Another Mancunian who played a key IB role was Sam Wild. He was born in Ardwick and became active in both the National Unemployed Workers Movement and in anti-Oswald Mosley protests in Manchester during the 1930s.
After volunteering for the IB in January 1937, he became a company commander in July that year before taking full command of the British Battalion in February 1938. Decorated with the Medal of Valour for action during the Ebro offensive, he was promoted to the rank of major at the final parade of the Spanish Republican Army’s 35th Division in October 1938.
Another Manchester volunteer was Thomas Moore, who died at Teruel in 1938. A memorial to him is located at Manchester’s Moston Cemetery.
Other north-west volunteers included Oldham’s Clem Beckett, a popular speedway rider and one of the first Lancashire volunteers to join, and an early victim of the war in 1937.
Kenneth Bradbury, Clifford Wolstencroft, Joseph Maynard Lees, Harry Roland Heap, who also served in WWI, and William Jackson are among fellow Oldham volunteers who gave their lives.
Sam Wild’s daughter, Dolores Long, is due to speak at today’s Manchester commemoration. She is a member of the IB Greater Manchester Group and the national executive of the IBMT.
Paul Ward of the Communist Party in Greater Manchester will also speak, while Paula Barker, the Labour MP for Liverpool Wavertree, was due to speak but because of Covid-19 restrictions will sadly not be able to attend .
The North West District of the Communist Party represents members, branches and smaller local units in Greater Manchester, Lancashire, Merseyside and Cheshire.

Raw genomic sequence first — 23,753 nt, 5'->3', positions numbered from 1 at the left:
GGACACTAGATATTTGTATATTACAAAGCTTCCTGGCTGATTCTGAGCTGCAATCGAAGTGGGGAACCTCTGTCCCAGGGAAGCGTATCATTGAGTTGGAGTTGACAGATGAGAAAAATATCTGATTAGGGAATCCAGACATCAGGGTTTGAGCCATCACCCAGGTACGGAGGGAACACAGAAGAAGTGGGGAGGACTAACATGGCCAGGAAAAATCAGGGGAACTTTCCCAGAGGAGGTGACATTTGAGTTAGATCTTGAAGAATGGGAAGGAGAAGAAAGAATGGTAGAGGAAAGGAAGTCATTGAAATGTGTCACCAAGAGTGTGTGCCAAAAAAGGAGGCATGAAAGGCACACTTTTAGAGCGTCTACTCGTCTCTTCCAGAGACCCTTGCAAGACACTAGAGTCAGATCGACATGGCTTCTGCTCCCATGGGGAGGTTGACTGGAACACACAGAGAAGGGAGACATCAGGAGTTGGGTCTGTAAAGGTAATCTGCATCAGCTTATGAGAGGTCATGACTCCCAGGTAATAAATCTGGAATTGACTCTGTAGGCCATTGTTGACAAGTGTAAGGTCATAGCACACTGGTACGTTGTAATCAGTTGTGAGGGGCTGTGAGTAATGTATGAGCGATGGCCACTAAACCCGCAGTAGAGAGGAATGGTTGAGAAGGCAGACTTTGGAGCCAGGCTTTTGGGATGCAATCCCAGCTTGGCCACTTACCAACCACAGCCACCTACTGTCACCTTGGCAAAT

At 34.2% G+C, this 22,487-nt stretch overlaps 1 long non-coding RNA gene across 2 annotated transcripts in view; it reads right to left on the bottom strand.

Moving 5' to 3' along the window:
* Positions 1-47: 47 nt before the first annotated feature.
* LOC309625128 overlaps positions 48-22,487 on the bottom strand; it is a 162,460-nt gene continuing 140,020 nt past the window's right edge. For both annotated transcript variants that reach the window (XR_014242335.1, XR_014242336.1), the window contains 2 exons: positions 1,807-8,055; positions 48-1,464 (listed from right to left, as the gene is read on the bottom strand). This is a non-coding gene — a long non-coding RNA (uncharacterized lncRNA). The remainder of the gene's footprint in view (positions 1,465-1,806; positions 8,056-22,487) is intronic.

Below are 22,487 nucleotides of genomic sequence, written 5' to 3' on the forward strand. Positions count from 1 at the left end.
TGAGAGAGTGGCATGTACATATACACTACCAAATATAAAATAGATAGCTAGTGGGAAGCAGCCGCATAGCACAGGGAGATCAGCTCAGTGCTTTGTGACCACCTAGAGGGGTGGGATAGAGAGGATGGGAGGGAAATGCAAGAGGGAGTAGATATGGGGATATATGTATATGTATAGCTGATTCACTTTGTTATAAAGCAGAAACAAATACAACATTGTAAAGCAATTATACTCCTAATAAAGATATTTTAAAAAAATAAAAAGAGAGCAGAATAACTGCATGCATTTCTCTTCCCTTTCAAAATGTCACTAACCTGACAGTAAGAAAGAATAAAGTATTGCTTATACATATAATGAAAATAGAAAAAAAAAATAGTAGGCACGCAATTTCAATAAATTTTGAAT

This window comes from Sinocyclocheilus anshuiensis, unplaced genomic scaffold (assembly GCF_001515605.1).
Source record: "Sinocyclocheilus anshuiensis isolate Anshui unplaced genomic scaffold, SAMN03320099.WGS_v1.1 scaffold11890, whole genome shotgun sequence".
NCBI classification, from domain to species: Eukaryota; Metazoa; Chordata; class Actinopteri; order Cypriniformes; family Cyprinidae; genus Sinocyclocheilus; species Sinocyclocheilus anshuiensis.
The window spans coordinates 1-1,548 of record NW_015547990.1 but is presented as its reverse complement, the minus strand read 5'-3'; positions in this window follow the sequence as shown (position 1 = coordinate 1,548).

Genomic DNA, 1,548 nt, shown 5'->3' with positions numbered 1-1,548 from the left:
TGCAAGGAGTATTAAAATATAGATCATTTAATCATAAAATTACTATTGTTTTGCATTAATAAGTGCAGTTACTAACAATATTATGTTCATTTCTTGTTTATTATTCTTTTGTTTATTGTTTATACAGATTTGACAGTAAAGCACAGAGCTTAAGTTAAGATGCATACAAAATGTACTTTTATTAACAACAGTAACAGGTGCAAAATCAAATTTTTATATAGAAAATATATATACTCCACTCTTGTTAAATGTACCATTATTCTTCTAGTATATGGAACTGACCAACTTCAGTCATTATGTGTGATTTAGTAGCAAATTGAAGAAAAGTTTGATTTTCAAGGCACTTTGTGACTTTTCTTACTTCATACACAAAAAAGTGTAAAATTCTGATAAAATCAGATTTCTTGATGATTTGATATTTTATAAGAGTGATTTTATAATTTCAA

Today, the IBMT keeps alive the memory and spirit of the 2,500 men and women from Britain and Ireland who volunteered, along with those who supported the volunteers and the cause of the Spanish Republic at home.
It brings together families, friends and admirers of the IB, along with historians, labour movement activists and others who share an interest.
It also ensures that the more than 100 memorials in the British Isles to the volunteers are maintained and where appropriate, new ones are erected.
North-west memorials can be found in locations including Ardwick, Ashton under Lyne, Bolton, Chorlton, Manchester, Moston, Oldham, Salford, Stalybridge and Wigan. Others are in Preston, St Helens and at various locations in Liverpool.
There are other IB supporters groups and memorials across England, Scotland, Wales and Ireland too, honouring local men and women who played their part in Spain and at home.
In Greater Manchester, Oldham Gallery hosted a touring IB exhibition in 2013 and it has a 1938 memorial poster portraying Oldham volunteers who died in Spain as part of its local collection. The Working Class Movement Library in Salford has artefacts and information about the IB, as does the People’s History Museum in Manchester.
Much more information on those who made extraordinary sacrifices can be found on the IBMT website and on the Manchester Communists’ Facebook and Twitter accounts.
Today we say, as the volunteers did in Spain: “No Pasaran!” — the fascists shall not pass.
Richard Mackey and Robert MacDonald are among the organisers of today’s commemoration in Manchester.